A Postmaster's Provisional



Postage stamps were first placed on sale to the public in Canada on April 23rd, 1851, as we shall show later, but, according to an interesting article which appeared in the London Philatelist for June, 1904, it seems possible that at least one postmaster anticipated events slightly by issuing a stamped envelope of his own shortly before the regular governmental stamps were ready. It will perhaps simplify matters to reproduce the article in its original form, viz.:—







Canada: Hand-Stamped 3d Envelope of 1851.



We are indebted to Mr. E. B. Greenshields, of Montreal, for the following very interesting information:—



The following facts may be of interest to collectors of the stamps of British North America. Some time ago a cover was offered to me, which seemed to me to be absolutely genuine, yet I had never, up to that time, heard of such envelopes being in existence. This letter was posted in New Carlisle, Gaspé, Lower Canada, on April 7th, 1851, and was stamped “Three Pence” in two lines, inside a square, with a black border of neat design around the sides. Across this was written, “Letter R. W. Kelly Apl. 1851”. The letter was addressed to Toronto, C. W., and on the other side was stamped the date the letter was received, “Apl. 16 1851”. I sent the envelope to Mr. Donald A. King, of Halifax, and received the following reply from him:—





Halifax, N. S., February 22nd, 1904.



“Dear Sir,—I have yours of 19th inst. with cover, and am much obliged for your kindness in permitting me to have a look at it. It is new to me. I have no doubt it is absolutely genuine, and probably was made by the Postmaster at New Carlisle to save trouble in stamping the letter '3d' as was then the custom. It is just possible that the writer (whose name appears to be endorsed on the envelope) was the Postmaster there. A reference to the Postmaster-General's report for that year would give his name. As far as my memory serves me, the Canadian stamps were not then in issue, though an advance circular may have been sent out. I have shown the cover to a friend of mine who is an expert in typography, and he assures me that the printing is as old as dated, and that such type and border could not be procured now at any cost. The only thing that I have seen that resembles it in any way was a cover from Prince Edward Island, prepaid with a square of white paper stamped 3d and cancelled. This was an adhesive, and used some years after stamps were in use. As in your case, it had been recognised as paying postage. As to the value of your cover, it is impossible for me to say, but very considerable to any collector of British North America.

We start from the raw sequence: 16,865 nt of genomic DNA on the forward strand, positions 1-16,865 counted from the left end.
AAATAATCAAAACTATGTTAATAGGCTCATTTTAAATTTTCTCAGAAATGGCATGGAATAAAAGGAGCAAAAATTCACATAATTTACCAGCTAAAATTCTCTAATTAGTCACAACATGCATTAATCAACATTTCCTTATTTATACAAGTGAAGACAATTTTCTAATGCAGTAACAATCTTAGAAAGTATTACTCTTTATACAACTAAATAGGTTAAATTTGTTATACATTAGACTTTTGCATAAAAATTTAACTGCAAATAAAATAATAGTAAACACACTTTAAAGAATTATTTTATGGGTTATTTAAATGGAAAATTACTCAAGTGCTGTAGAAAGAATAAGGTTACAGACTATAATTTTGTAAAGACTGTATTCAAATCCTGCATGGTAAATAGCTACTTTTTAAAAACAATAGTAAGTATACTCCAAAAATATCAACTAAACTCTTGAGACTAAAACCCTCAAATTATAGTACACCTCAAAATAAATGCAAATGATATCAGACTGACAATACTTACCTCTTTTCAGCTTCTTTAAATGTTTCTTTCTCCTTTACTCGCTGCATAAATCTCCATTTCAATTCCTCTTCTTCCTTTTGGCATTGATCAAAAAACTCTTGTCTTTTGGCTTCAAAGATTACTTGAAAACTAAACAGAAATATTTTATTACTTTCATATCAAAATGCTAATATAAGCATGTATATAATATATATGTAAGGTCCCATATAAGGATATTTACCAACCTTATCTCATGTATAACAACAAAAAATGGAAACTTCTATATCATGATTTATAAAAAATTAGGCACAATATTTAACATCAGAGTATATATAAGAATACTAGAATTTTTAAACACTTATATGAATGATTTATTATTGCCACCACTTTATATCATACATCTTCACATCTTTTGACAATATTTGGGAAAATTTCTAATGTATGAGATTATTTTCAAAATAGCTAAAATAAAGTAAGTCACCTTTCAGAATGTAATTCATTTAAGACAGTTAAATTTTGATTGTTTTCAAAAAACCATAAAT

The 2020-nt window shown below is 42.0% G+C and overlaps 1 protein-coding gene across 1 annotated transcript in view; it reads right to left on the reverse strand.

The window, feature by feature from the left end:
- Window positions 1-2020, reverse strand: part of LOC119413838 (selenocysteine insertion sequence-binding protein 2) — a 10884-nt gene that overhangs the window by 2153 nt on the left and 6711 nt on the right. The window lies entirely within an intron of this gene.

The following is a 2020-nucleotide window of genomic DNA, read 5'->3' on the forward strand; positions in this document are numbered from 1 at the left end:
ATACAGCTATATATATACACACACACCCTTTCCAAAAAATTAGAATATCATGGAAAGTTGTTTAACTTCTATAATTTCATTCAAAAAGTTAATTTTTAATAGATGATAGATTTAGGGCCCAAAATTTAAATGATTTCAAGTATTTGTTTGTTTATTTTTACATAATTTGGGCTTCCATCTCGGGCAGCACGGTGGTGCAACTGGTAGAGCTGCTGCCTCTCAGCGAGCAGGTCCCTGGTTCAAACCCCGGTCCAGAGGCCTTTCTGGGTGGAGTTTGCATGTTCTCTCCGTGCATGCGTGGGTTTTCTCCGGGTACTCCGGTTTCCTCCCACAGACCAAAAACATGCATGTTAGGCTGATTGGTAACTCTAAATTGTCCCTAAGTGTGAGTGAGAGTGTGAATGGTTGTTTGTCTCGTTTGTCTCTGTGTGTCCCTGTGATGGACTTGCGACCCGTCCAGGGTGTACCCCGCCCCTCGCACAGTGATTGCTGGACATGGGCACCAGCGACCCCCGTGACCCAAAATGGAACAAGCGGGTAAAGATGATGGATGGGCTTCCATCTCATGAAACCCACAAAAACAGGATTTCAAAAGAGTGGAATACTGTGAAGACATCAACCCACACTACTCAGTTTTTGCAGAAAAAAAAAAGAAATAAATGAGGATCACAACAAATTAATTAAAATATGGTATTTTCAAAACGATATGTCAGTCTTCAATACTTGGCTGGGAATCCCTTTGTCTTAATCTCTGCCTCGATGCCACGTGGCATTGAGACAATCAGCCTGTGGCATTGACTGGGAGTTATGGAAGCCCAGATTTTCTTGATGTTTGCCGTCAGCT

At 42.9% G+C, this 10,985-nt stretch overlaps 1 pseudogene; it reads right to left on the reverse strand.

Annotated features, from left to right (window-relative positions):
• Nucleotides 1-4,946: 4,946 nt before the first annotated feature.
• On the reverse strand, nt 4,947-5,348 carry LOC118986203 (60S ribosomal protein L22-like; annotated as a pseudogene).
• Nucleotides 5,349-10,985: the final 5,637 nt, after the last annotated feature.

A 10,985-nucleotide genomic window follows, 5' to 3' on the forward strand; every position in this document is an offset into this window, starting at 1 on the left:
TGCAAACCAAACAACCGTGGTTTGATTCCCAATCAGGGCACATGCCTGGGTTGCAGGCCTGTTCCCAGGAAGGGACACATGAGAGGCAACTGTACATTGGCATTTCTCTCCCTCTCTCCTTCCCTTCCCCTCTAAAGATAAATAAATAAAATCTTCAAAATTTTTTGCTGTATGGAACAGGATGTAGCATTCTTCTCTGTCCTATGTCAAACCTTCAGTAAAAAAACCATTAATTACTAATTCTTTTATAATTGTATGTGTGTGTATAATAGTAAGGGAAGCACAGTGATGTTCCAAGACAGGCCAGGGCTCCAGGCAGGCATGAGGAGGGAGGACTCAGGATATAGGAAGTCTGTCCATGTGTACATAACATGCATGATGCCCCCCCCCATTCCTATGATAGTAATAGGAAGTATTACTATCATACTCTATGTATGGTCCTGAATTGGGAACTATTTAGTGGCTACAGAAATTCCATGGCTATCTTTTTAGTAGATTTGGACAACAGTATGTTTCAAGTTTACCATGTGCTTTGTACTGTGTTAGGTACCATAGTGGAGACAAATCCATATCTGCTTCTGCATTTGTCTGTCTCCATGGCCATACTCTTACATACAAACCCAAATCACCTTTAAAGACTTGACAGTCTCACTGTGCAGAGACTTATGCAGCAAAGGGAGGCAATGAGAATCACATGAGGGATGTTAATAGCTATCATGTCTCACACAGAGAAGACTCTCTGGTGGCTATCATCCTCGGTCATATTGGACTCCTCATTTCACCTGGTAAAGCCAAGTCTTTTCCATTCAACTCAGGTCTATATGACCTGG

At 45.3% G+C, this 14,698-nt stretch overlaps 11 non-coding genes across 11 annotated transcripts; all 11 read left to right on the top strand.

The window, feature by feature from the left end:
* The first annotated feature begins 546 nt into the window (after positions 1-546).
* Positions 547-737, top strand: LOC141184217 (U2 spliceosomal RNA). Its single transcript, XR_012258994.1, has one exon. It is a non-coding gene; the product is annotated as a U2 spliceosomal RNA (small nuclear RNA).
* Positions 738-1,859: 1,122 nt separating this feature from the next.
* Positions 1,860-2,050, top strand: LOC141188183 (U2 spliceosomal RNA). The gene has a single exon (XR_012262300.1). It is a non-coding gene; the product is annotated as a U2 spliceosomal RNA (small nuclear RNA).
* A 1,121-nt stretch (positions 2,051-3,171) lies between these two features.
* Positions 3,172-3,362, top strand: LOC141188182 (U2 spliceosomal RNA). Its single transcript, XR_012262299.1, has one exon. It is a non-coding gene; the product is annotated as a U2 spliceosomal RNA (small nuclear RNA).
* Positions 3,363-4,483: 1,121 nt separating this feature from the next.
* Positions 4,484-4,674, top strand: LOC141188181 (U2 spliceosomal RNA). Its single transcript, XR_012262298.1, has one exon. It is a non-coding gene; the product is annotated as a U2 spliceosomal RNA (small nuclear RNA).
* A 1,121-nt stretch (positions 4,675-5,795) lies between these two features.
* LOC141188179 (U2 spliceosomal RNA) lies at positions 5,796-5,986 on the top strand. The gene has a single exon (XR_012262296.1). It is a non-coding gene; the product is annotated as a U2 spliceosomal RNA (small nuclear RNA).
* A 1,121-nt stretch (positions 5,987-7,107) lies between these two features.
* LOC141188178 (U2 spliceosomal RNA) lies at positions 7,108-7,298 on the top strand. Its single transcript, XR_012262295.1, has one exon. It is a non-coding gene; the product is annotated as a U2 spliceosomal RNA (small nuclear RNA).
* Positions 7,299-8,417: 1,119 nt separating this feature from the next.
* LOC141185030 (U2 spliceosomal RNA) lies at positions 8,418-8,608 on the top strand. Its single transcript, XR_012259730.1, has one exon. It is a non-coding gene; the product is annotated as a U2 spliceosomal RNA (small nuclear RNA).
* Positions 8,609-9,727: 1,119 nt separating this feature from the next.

“Yours faithfully,



“Donald A. King.”





Following up the clue given to me by Mr. King, I wrote to the Post Office Department at Ottawa, and received the following courteous answer:—





Ottawa, 2nd March, 1904.



“Sir,—I am directed to acknowledge receipt of your communication of the 26th ultimo, inquiring whether R. W. Kelly was Postmaster of New Carlisle, Co. Gaspé, Quebec, in 1851, and in reply am directed to inform you that R. W. Kelly, doubtless the same man, was Postmaster of New Carlisle in 1851. Owing to the incompleteness of the early records of the department, which was then under the direction of the British Office, the date of Mr. Kelly's appointment cannot be ascertained. He appears to have been Postmaster from 1851, however, until his resignation on the 9th April, 1855.